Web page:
In spite of structured training, proper evaluation of skills contributes to the learning effect [25]. However, the majority of residents’ surgical skills are evaluated informally and in a non-standardized fashion. There is a growing need for objective assessment tools. An example of such a tool is the Objective Structures Assessment of Technical Skills (OSATS). This evaluation method consists of a global rating scale and has proven high reliability and construct validity for simulators [25, 26].

Regarding surgical competence, the requirements essential for certification in obstetrics and gynecology are clearly defined in the Netherlands. These requirements are set on a total number of each procedure a resident minimally has to perform. Additionally, the number performed on competence level 4 is established. Level 4 is defined “able to perform without supervision” on a 1 to 5 global rating scale (see Table 1) [27]. The target numbers for the laparoscopic and hysteroscopic procedures are expressed in Table 2 [27]. Although numbers of procedures are easily quantifiable, total numbers do not represent the actual competence of a resident due to individual difference in learning curves [6, 28]. Assessing a residents surgical skills and comparing these skills to an established performance standard would be more suitable than counting the number of procedures. In this way, the individual training demands can be met. This emphasizes, on one hand, the importance of objective assessment tools for evaluation of surgical skills and to set a performance standard. On the other hand, simulator training can fulfill the individual training demands, as a source of unlimited training while the training possibilities on real patients in the OR are scarcer. Ultimately, every resident should be able to achieve the predetermined level of skills at the end of residency.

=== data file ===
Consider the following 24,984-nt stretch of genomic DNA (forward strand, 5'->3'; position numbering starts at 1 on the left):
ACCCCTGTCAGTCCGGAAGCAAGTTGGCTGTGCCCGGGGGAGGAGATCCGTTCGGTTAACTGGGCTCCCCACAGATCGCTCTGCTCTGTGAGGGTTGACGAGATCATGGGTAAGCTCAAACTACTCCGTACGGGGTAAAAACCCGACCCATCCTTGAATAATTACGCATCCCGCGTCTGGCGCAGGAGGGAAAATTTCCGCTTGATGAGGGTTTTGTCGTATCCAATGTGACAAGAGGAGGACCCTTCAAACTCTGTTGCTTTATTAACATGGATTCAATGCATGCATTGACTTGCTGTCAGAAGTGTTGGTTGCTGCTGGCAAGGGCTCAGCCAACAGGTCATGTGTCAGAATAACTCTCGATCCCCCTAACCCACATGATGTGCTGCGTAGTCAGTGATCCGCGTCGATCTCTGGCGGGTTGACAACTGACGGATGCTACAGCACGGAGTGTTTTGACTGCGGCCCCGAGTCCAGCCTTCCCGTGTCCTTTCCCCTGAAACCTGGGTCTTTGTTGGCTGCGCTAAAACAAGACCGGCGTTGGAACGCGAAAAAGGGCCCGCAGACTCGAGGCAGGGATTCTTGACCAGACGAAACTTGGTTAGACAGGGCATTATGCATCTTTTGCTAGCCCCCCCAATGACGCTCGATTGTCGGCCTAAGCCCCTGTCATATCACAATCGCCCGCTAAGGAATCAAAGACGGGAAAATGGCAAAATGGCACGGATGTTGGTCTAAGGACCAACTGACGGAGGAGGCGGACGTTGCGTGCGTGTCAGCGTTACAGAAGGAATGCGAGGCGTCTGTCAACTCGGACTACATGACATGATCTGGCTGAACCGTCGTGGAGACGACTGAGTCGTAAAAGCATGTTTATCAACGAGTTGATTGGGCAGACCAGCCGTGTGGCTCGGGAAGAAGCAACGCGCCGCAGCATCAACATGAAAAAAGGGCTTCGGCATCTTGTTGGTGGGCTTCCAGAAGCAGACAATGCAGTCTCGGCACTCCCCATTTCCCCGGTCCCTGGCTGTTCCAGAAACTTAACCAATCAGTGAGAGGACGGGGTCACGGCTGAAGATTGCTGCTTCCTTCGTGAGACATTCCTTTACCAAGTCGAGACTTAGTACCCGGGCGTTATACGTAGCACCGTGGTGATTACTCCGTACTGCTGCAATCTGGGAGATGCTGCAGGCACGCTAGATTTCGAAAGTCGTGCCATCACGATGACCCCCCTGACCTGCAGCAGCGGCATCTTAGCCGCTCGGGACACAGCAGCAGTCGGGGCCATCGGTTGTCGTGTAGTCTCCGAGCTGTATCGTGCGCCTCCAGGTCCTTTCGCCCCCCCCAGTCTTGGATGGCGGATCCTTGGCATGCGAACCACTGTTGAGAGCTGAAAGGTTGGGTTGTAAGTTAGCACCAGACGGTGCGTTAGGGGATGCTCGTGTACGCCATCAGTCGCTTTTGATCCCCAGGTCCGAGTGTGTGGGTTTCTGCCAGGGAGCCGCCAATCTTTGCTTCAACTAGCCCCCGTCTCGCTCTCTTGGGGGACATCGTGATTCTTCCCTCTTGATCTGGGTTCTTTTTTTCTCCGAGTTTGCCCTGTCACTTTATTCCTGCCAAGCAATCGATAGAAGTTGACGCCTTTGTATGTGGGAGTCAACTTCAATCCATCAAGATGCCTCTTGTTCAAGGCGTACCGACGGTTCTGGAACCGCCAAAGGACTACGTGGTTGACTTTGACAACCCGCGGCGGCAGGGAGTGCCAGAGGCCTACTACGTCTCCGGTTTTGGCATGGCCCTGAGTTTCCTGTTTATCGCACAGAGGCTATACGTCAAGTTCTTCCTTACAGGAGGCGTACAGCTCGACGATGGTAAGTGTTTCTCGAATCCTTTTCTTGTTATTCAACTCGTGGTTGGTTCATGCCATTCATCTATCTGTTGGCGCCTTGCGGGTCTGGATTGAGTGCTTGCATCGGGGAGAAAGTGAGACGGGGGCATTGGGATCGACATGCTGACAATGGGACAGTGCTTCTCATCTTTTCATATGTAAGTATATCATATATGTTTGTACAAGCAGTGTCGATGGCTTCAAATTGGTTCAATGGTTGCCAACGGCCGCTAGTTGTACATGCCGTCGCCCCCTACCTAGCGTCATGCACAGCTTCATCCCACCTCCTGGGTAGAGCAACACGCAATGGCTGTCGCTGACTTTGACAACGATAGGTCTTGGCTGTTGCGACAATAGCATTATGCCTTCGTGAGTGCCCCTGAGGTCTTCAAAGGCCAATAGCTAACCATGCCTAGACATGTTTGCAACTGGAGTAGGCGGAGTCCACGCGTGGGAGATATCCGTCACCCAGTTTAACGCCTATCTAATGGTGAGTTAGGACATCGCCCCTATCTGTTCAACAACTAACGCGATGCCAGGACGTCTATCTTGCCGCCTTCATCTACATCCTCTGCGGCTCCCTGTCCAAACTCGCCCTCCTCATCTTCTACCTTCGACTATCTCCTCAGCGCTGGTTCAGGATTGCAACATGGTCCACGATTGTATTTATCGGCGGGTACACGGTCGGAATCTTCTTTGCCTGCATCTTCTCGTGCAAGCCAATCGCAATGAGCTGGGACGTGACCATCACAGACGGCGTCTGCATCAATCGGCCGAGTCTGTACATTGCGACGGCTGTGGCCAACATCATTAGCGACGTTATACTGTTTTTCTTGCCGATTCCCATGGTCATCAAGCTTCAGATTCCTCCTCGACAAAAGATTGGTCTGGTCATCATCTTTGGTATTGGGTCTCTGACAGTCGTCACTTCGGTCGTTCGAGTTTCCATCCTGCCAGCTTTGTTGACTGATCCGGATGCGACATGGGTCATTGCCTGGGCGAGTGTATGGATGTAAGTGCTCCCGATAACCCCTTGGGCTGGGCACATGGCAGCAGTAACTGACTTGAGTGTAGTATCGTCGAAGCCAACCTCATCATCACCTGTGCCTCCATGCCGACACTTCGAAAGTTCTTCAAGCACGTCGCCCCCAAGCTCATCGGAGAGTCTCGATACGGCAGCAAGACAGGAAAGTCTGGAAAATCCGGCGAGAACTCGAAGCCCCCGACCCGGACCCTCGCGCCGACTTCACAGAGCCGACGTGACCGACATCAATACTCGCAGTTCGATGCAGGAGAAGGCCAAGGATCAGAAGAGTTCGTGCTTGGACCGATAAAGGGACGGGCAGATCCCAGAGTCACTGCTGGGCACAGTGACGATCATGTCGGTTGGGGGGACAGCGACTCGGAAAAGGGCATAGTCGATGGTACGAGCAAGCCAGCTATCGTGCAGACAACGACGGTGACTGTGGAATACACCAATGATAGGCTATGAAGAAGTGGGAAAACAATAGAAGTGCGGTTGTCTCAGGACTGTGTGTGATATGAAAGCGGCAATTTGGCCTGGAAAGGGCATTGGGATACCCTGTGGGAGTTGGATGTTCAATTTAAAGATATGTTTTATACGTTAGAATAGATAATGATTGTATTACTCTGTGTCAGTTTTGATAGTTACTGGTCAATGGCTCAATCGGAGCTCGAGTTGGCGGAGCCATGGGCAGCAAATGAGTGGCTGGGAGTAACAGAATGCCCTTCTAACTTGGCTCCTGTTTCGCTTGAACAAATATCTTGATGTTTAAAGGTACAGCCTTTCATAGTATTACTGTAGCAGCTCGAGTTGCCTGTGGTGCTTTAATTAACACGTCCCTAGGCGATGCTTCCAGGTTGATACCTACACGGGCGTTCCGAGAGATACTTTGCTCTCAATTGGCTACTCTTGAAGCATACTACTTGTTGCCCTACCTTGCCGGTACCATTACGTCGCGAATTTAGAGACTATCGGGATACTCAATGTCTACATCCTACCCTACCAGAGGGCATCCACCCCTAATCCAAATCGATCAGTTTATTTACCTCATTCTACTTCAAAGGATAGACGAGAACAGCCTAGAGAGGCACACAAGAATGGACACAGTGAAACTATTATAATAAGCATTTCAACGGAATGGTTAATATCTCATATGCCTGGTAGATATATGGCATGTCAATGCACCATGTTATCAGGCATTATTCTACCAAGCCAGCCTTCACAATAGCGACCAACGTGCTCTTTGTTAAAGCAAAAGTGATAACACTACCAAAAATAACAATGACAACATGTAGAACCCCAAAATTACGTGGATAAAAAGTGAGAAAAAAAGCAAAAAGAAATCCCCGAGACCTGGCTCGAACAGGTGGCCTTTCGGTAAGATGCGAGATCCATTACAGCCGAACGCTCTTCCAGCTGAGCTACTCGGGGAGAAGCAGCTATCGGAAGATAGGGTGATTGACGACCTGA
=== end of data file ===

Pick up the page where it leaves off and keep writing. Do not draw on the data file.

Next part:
Table 1

Global rating scale for level of competence

Level

Definition

1

Has theoretical knowledge

2

Is able to perform under strict supervision

3

Is able to perform under limited supervision

4

Is able to perform without supervision

5

Is able to supervise and educate others

Levels according to NVOG–HOOG, 2005

Table 2

Target numbers of MIS procedures required for certification

Procedure

Target number (total)

Target number performed on competence level 4

Laparoscopic surgery

  

 Diagnostic laparoscopy/sterilization

50

10

 Minor adhesiolysis

10

not applicable

 Salpingectomy/salpingotomy (inclusive EP)

20

5

 Cystectomy

10

not applicable

Hysteroscopy

  

 Diagnostic hysteroscopy

40

10

 Resection polyps

10

5

 Resection myomas type 0–I

10

not applicable

 Resection myomas type II

10

not applicable

EP Ectopic pregnancy, level 4 able to perform without supervision, target numbers according to NVOG–HOOG, 2005

Although some adaptations have to be made to incorporate continued training and evaluation in daily practice, a uniform introduction to MIS training on simulators is guaranteed for every resident in the Netherlands by a mandatory basic skills course, while advanced courses and congresses provide possibilities for enhanced education. Hopefully, this will facilitate and accelerate the implementation of MIS techniques in the gynecological surgical palette.

Declarations

Open Access

This article is distributed under the terms of the Creative Commons Attribution Noncommercial License which permits any noncommercial use, distribution, and reproduction in any medium, provided the original author(s) and source are credited.

Authors’ Affiliations

(1)
Department of Gynecology, Leiden University Medical Centre (LUMC)

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Copyright

© The Author(s) 2008